Home page of the Reconnaissance Platoon, E Company, 3rd Battalion, 21st Infantry Regiment (Gimlets), 196th Infantry Brigade.
Please note recent changes adding a 2016 Reunion page!
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The Recon Platoon was formed in November 1967 at Landing Zone Center under the command of (then) Captain Humphries. The first unit was known as the Assassins. A second reconnaissance platoon, Spectre, was also formed under E Company in early 1968, but was combined with the Assassins shortly after a disastrous field mission with 1st Platoon of Alpha Company in April, 1968.
Because the Battalion often lacked sufficient troops to effectively control the area of operations, Recon sometimes operated with platoons from line companies or armored cavalry units in an "economy of force" mission.
Otherwise, the Recon Platoon operated as an independent field unit, sometimes on classic reconnaissance missions to gather intelligence, but also in search and destroy missions, or as a blocking force to intercept VC and NVA forces moving around line company positions. Typical field strength of the Recon platoon was 14-18 men. Operating alone, they would probe battalion size units of VC and NVA forces. At times, 4-5 man teams were sent out (sometimes accompanied by a sniper) for days at a time with the mission to attack and engage any enemy observed, arguably a potential suicide mission.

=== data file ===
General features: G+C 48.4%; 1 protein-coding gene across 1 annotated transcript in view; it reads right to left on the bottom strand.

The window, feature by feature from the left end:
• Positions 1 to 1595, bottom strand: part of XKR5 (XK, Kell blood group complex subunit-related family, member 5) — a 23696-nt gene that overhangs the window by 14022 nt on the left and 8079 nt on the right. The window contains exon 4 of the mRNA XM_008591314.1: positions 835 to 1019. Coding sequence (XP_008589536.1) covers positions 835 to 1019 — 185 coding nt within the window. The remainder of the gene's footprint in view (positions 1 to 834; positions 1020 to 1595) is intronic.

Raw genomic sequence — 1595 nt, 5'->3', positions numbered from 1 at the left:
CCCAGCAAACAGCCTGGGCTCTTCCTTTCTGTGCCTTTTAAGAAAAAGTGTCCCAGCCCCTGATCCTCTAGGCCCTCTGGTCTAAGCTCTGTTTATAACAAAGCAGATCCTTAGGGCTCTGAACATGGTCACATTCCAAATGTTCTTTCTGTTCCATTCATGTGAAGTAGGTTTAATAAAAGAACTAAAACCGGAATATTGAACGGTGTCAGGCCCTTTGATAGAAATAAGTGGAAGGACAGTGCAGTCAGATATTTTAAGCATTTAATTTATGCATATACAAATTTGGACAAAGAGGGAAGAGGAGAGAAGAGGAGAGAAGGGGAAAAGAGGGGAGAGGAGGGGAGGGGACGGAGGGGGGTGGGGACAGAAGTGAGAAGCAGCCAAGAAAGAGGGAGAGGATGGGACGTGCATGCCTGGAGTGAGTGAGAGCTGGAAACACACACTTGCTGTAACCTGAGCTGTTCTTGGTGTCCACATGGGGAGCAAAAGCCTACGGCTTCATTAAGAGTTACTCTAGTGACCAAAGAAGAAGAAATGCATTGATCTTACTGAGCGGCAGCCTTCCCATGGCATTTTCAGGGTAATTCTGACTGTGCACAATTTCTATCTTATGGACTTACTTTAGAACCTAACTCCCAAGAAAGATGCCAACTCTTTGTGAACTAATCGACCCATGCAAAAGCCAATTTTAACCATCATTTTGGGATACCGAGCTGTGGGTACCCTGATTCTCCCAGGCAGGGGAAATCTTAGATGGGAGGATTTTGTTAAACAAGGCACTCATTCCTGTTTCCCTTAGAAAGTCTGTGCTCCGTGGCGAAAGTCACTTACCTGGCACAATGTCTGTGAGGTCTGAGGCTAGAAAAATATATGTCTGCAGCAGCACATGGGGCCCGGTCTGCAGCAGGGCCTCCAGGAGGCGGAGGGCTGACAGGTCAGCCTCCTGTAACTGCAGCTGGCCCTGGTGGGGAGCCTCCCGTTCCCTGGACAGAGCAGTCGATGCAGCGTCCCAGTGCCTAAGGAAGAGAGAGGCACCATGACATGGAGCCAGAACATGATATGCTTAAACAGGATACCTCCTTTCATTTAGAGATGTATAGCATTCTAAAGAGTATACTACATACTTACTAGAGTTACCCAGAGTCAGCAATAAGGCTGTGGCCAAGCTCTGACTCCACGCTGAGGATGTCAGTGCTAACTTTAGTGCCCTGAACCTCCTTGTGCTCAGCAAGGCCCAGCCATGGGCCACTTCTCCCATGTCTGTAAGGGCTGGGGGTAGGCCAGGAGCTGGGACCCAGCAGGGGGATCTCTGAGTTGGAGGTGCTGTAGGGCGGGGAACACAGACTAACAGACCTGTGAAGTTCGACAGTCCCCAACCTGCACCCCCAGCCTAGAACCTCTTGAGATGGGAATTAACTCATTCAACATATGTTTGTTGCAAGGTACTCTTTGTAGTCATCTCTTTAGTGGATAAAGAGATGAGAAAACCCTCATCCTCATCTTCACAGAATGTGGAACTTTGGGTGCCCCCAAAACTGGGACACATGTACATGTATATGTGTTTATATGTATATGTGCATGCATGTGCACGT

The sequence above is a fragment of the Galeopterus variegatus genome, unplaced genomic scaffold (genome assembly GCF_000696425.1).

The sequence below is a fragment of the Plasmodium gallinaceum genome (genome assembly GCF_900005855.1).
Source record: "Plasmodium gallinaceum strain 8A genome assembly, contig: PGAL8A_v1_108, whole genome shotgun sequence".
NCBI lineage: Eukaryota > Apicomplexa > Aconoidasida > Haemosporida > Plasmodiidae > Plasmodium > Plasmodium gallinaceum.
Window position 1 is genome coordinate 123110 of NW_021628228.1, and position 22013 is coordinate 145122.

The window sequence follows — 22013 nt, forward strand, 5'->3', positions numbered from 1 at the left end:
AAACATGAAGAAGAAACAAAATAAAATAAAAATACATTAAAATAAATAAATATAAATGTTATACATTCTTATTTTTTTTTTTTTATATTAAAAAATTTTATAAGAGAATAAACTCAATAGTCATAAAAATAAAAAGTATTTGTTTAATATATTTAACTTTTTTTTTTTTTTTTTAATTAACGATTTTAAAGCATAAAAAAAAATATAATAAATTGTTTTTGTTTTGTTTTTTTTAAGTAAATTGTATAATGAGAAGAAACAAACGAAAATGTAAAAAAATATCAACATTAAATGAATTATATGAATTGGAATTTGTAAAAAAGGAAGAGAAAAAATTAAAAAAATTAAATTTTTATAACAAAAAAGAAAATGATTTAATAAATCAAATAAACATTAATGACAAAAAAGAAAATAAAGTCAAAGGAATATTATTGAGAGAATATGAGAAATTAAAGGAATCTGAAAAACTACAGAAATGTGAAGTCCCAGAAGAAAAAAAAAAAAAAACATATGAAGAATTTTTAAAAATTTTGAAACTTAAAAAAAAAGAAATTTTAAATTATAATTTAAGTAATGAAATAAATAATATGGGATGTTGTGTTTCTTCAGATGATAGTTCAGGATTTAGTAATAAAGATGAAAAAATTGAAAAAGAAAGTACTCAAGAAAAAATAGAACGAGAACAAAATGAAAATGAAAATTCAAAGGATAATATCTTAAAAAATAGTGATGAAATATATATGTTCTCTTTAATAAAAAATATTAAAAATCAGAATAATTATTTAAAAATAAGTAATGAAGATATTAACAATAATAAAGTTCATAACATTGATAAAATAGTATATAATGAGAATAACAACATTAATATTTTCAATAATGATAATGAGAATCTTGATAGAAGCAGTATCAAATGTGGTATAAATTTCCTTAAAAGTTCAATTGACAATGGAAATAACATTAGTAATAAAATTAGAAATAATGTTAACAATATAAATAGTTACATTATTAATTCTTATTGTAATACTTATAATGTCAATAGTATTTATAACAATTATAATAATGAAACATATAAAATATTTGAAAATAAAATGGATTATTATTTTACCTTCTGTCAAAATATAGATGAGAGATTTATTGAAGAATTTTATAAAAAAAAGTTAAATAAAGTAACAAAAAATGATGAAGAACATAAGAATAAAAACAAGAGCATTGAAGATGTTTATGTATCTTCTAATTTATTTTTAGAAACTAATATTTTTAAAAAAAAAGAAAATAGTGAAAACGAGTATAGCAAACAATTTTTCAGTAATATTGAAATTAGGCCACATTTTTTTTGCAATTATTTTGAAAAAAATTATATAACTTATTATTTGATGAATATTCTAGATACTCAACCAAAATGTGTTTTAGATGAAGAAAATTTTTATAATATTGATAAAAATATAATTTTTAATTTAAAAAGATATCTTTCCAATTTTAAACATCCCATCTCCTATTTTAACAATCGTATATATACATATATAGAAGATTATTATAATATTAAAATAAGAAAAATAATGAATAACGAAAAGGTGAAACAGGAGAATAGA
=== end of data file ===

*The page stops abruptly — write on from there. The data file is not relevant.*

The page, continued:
The Americal Division records have only sketchy details of the field missions of the Recon Platoon. During the first months of the Recon platoon operation, its field location was often not reported unless they engaged in a firefight. Many stories are not told at all, and a number of those reported to the Americal Division contain inaccuracies we hope to correct.
We have already accomplished much in documenting the history of the Recon Platoon. The proudest moment of our reunion efforts so far may well be completing the process for award of the Silver Star to Tony Colvard, who was dusted off Hill 356 during a firefight southeast of LZ Center. Those of us who were there thought he would die from his wounds. We did not know what became of the recommendations for his award. It was only 37 years later that we knew.